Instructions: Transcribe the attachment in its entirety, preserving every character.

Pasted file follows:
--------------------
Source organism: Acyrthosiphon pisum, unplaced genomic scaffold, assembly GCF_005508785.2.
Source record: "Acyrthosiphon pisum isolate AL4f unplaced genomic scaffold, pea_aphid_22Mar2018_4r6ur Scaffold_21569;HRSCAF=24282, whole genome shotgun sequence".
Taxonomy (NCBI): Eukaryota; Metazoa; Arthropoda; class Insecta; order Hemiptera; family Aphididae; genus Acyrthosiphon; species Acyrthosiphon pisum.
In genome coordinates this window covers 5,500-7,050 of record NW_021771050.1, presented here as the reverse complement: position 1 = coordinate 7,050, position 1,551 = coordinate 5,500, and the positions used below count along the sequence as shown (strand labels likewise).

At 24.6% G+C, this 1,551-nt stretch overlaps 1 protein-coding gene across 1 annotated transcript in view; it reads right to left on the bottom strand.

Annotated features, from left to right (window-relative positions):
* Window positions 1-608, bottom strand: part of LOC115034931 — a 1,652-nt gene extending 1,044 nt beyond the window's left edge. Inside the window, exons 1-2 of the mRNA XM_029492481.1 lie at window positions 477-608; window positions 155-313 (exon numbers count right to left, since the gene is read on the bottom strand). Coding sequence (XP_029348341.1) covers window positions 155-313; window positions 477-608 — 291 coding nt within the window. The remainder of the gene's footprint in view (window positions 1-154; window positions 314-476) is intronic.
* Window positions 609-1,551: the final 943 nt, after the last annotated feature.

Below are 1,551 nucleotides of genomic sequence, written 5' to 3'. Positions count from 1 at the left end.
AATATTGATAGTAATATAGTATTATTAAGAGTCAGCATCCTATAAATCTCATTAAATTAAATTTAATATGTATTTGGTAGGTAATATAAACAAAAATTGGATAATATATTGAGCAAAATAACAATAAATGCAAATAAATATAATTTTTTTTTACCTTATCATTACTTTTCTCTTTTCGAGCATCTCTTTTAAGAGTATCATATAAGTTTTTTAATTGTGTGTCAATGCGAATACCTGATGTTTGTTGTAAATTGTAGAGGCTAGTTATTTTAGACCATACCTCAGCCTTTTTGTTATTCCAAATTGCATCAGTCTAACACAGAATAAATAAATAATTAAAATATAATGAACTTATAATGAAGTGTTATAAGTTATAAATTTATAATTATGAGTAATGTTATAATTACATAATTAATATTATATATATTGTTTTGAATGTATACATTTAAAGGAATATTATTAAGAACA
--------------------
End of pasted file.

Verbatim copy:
Source organism: Acyrthosiphon pisum, unplaced genomic scaffold, assembly GCF_005508785.2.
Source record: "Acyrthosiphon pisum isolate AL4f unplaced genomic scaffold, pea_aphid_22Mar2018_4r6ur Scaffold_21569;HRSCAF=24282, whole genome shotgun sequence".
Taxonomy (NCBI): Eukaryota; Metazoa; Arthropoda; class Insecta; order Hemiptera; family Aphididae; genus Acyrthosiphon; species Acyrthosiphon pisum.
In genome coordinates this window covers 5,500-7,050 of record NW_021771050.1, presented here as the reverse complement: position 1 = coordinate 7,050, position 1,551 = coordinate 5,500, and the positions used below count along the sequence as shown (strand labels likewise).

At 24.6% G+C, this 1,551-nt stretch overlaps 1 protein-coding gene across 1 annotated transcript in view; it reads right to left on the bottom strand.

Annotated features, from left to right (window-relative positions):
* Window positions 1-608, bottom strand: part of LOC115034931 — a 1,652-nt gene extending 1,044 nt beyond the window's left edge. Inside the window, exons 1-2 of the mRNA XM_029492481.1 lie at window positions 477-608; window positions 155-313 (exon numbers count right to left, since the gene is read on the bottom strand). Coding sequence (XP_029348341.1) covers window positions 155-313; window positions 477-608 — 291 coding nt within the window. The remainder of the gene's footprint in view (window positions 1-154; window positions 314-476) is intronic.
* Window positions 609-1,551: the final 943 nt, after the last annotated feature.

Below are 1,551 nucleotides of genomic sequence, written 5' to 3'. Positions count from 1 at the left end.
AATATTGATAGTAATATAGTATTATTAAGAGTCAGCATCCTATAAATCTCATTAAATTAAATTTAATATGTATTTGGTAGGTAATATAAACAAAAATTGGATAATATATTGAGCAAAATAACAATAAATGCAAATAAATATAATTTTTTTTTACCTTATCATTACTTTTCTCTTTTCGAGCATCTCTTTTAAGAGTATCATATAAGTTTTTTAATTGTGTGTCAATGCGAATACCTGATGTTTGTTGTAAATTGTAGAGGCTAGTTATTTTAGACCATACCTCAGCCTTTTTGTTATTCCAAATTGCATCAGTCTAACACAGAATAAATAAATAATTAAAATATAATGAACTTATAATGAAGTGTTATAAGTTATAAATTTATAATTATGAGTAATGTTATAATTACATAATTAATATTATATATATTGTTTTGAATGTATACATTTAAAGGAATATTATTAAGAACA